Winning basketball games is hard. Winning road basketball games is harder. Winning road basketball games when you were -17.1% in effective field goal shooting... well it’s not impossible, but it’s improbable.
Then you factor in more details. Like: Kobe Brown was virtually absent, Isiaih Mosley didn’t play at all, and Mizzou made just 7 of 33 from three point range, and they still won. Wichita State went on a 16-0 run, and a 10-0 run, both in the second half and Mizzou still won. That’s 26-0 in unanswered points ON THE ROAD!
Some stats on the effectiveness of scoring runs:— Evan Miyakawa (@EvanMiya) January 26, 2022
- When a team goes on a scoring run of 10-0 or better, they win 72% of the time.
- When a team has more double digit scoring runs than their opponent, they win 83% of the time.
"The Kill Shot" as some (me) are calling it. https://t.co/SdB4kumfdz
Evan Miyakawa is a good follow if you like this analytics stuff. He’s like if KenPom were younger and wanting to go even further down the rabbit hole. Some of his data is still working itself out, but it’s fun to see where it’s going.
Still, from his stats, the win was improbable. The Shockers are not a great basketball team. They’re not Kentucky, or Kansas, or Arkansas. But they’re not a bad team, either. They’re a solid top 100 AAC team who has a shot to play in the post season this year. More likely the NIT or something else, but they’re a good team. Before the game Mizzou was favored to win by a possession, and they basically did that. How?
Let’s find out.
- BCI: Look, Mizzou shot poorly and they could not find their range from distance, but they played 81 possessions and turned the ball over just 8 times. It was the first time this season where Mizzou had less than 20 assists and because they took care of the ball, and took the ball away (16 steals tied for a season high) their shooting just didn’t matter. It’s really remarkable. So I’m marking it.
- WHO WON THE REBOUND BATTLE?: Oh, hey +2.5 in the rebounding for the first time playing another high major program. I went back and looked and Mizzou was +2 against Lindenwood and +2.4 against Southern Indiana.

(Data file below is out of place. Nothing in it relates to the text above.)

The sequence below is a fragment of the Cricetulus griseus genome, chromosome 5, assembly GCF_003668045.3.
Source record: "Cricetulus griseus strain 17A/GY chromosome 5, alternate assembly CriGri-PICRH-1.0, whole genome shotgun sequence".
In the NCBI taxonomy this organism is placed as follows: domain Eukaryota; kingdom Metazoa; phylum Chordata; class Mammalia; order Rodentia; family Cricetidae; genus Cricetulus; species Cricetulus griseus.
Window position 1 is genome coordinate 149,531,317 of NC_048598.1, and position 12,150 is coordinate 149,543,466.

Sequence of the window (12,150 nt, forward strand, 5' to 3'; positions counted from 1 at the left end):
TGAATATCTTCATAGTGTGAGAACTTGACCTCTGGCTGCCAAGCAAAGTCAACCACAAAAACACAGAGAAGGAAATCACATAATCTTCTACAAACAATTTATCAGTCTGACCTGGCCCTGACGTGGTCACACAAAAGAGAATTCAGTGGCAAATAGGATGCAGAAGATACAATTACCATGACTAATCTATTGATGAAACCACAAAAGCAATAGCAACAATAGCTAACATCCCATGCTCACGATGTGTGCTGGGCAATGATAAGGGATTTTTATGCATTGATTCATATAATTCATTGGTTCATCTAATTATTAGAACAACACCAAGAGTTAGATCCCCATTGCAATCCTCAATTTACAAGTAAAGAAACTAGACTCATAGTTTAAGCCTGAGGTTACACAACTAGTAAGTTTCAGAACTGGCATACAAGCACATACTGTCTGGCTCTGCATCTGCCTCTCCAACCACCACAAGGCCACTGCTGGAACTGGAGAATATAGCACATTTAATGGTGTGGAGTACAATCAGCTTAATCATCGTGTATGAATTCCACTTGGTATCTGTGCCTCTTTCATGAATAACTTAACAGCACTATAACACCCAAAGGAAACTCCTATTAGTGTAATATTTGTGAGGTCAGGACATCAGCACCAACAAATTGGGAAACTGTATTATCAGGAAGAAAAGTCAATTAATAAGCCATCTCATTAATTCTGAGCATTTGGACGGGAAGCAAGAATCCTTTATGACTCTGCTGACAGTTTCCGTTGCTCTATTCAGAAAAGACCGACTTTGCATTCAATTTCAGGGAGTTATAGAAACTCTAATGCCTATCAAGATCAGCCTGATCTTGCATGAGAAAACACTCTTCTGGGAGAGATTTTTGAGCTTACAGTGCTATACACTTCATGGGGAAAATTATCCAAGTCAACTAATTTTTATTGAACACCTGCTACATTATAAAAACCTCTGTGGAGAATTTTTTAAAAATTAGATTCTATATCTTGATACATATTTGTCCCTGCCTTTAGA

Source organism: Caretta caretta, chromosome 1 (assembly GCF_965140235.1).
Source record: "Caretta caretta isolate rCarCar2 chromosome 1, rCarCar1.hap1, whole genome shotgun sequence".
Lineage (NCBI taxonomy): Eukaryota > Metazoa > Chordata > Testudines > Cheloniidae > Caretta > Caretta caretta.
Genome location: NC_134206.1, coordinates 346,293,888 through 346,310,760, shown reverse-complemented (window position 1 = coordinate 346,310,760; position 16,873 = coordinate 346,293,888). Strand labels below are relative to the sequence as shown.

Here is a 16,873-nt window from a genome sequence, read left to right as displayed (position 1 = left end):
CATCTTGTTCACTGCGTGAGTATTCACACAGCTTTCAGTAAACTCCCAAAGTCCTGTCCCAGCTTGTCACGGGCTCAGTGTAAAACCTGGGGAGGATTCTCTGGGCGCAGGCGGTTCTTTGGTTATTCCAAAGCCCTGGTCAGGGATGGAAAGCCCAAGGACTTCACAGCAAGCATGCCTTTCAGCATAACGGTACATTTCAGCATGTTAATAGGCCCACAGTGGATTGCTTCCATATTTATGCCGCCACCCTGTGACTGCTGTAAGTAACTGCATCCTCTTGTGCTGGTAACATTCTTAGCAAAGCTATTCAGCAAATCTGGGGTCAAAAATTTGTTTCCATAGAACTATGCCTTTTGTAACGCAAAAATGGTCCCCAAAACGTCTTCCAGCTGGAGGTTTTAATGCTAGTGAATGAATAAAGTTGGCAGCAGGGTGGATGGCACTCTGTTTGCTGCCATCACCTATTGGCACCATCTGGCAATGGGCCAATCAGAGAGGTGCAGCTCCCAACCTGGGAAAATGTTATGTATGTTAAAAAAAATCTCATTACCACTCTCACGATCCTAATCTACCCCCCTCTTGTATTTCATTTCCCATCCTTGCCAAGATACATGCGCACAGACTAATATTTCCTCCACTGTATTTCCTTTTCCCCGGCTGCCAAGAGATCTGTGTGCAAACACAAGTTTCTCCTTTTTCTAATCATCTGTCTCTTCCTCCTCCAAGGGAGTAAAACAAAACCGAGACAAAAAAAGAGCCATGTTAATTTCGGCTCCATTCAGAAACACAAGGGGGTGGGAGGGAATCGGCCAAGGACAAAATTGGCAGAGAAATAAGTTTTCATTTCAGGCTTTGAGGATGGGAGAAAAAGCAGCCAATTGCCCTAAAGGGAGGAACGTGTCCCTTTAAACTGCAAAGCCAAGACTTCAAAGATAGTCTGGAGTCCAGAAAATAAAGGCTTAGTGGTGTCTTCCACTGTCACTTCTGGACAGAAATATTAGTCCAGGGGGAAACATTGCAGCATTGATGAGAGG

- I think we might be figuring some things out, but the Tigers had 15 more FGA and 12 more possessions: which is 82 more possessions in 8 games. Mizzou also had 42 points off layups and dunks versus 28 points for Wichita State. The Tigers just get better shots pretty regularly, and they get more of them. So even on nights when things aren’t falling like you’re used to, that recipe can help you stay in games.
I’m just constantly impressed by the fact that Mizzou is this good with the ball. They haven’t been this good at not turning the ball over since 2011-12. They haven’t been this good at forcing turnovers since 2009-10. And the last time they were assisting on this many field goals was 2008-09. Grated, they’ve now played approximately one team with a real pulse, but that’s still the kind of thing which can get you excited for Mizzou Basketball.
Your Trifecta: Noah Carter, Sean East II, D’Moi Hodge
On the season: D’Moi Hodge 13, Noah Carter 9, Kobe Brown 8, Sean East II 5, Nick Honor 5, DeAndre Gholston 3, Tre Gomillion 3, Isiaih Mosley 2
What’s great about this win is it really didn’t feel like anyone was playing well. On the other side, it didn’t really feel like anyone played bad, either. There were guys who didn’t shoot the ball well, but aside from some missed shots and a few defensive lapses, everyone seemed to hold the line.
In the game, I did feel like Noah Carter was giving good minutes, but he also had 6 of his 20 points in overtime. He was strong on the glass and made some outside shots in opportune times. But while last game it was that DeAndre Gholston killed HCU, and Isiaih Mosley killed Coastal Carolina and Mississippi Valley State, and D’Moi Hodge killed SIU-Edwardsville... there was no one guy offensively who did it for Mizzou. They guarded like hell, missed a bunch of shots, and found a way to crawl back into the game when they got down.
As an example, after the 16-0 run for the Shockers, Mizzou answered with a 6-0 run. Kobe Brown, Ronnie DeGray III, and Gholston all had buckets in that run. They were a combined -27 in the game. Brown was -17, Gholston was -9, DeGray was -1 (which is one reason why individual +/- can be tricky). The three guys who had a negative floor impact stemmed the tide when things could’ve gotten away from the Tigers, and nearly did.